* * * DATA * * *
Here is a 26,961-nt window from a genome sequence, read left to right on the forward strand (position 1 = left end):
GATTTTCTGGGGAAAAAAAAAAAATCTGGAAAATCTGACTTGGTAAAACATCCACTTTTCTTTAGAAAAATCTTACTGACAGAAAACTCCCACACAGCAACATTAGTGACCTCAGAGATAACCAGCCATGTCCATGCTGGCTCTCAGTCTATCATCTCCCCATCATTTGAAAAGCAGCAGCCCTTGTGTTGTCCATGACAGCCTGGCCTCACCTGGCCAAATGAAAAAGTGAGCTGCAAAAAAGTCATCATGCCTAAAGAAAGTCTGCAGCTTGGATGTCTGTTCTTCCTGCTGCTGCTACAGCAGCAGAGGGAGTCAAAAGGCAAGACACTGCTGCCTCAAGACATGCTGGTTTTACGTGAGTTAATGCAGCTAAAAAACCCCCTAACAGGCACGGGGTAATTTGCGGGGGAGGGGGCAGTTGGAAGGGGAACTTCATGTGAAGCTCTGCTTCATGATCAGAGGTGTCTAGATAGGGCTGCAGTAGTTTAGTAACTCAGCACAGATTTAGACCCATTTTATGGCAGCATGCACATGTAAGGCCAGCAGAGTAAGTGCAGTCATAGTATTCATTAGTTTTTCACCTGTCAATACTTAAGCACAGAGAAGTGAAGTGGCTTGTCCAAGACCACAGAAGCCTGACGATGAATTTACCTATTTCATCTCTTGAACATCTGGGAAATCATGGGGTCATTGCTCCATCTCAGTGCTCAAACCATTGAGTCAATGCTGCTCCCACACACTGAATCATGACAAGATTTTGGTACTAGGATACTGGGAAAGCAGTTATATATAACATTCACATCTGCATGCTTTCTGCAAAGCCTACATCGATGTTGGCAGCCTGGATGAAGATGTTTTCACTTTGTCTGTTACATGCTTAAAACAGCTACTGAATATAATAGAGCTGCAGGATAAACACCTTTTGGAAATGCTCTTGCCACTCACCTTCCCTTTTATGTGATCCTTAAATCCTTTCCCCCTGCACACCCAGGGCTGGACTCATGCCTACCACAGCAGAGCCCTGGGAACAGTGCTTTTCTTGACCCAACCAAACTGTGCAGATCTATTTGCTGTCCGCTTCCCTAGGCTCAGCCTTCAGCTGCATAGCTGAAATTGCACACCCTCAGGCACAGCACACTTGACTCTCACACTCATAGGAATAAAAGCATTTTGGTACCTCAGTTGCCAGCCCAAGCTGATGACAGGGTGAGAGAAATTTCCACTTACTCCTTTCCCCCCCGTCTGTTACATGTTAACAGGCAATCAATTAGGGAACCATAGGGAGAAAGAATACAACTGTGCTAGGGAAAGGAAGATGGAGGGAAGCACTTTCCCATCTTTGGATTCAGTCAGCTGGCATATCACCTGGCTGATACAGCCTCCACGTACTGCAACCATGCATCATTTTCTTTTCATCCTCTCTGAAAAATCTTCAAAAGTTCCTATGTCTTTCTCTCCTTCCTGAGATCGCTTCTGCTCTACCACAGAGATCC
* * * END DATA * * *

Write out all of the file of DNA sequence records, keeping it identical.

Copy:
Here is a 26,961-nt window from a genome sequence, read left to right on the forward strand (position 1 = left end):
GATTTTCTGGGGAAAAAAAAAAAATCTGGAAAATCTGACTTGGTAAAACATCCACTTTTCTTTAGAAAAATCTTACTGACAGAAAACTCCCACACAGCAACATTAGTGACCTCAGAGATAACCAGCCATGTCCATGCTGGCTCTCAGTCTATCATCTCCCCATCATTTGAAAAGCAGCAGCCCTTGTGTTGTCCATGACAGCCTGGCCTCACCTGGCCAAATGAAAAAGTGAGCTGCAAAAAAGTCATCATGCCTAAAGAAAGTCTGCAGCTTGGATGTCTGTTCTTCCTGCTGCTGCTACAGCAGCAGAGGGAGTCAAAAGGCAAGACACTGCTGCCTCAAGACATGCTGGTTTTACGTGAGTTAATGCAGCTAAAAAACCCCCTAACAGGCACGGGGTAATTTGCGGGGGAGGGGGCAGTTGGAAGGGGAACTTCATGTGAAGCTCTGCTTCATGATCAGAGGTGTCTAGATAGGGCTGCAGTAGTTTAGTAACTCAGCACAGATTTAGACCCATTTTATGGCAGCATGCACATGTAAGGCCAGCAGAGTAAGTGCAGTCATAGTATTCATTAGTTTTTCACCTGTCAATACTTAAGCACAGAGAAGTGAAGTGGCTTGTCCAAGACCACAGAAGCCTGACGATGAATTTACCTATTTCATCTCTTGAACATCTGGGAAATCATGGGGTCATTGCTCCATCTCAGTGCTCAAACCATTGAGTCAATGCTGCTCCCACACACTGAATCATGACAAGATTTTGGTACTAGGATACTGGGAAAGCAGTTATATATAACATTCACATCTGCATGCTTTCTGCAAAGCCTACATCGATGTTGGCAGCCTGGATGAAGATGTTTTCACTTTGTCTGTTACATGCTTAAAACAGCTACTGAATATAATAGAGCTGCAGGATAAACACCTTTTGGAAATGCTCTTGCCACTCACCTTCCCTTTTATGTGATCCTTAAATCCTTTCCCCCTGCACACCCAGGGCTGGACTCATGCCTACCACAGCAGAGCCCTGGGAACAGTGCTTTTCTTGACCCAACCAAACTGTGCAGATCTATTTGCTGTCCGCTTCCCTAGGCTCAGCCTTCAGCTGCATAGCTGAAATTGCACACCCTCAGGCACAGCACACTTGACTCTCACACTCATAGGAATAAAAGCATTTTGGTACCTCAGTTGCCAGCCCAAGCTGATGACAGGGTGAGAGAAATTTCCACTTACTCCTTTCCCCCCCGTCTGTTACATGTTAACAGGCAATCAATTAGGGAACCATAGGGAGAAAGAATACAACTGTGCTAGGGAAAGGAAGATGGAGGGAAGCACTTTCCCATCTTTGGATTCAGTCAGCTGGCATATCACCTGGCTGATACAGCCTCCACGTACTGCAACCATGCATCATTTTCTTTTCATCCTCTCTGAAAAATCTTCAAAAGTTCCTATGTCTTTCTCTCCTTCCTGAGATCGCTTCTGCTCTACCACAGAGATCC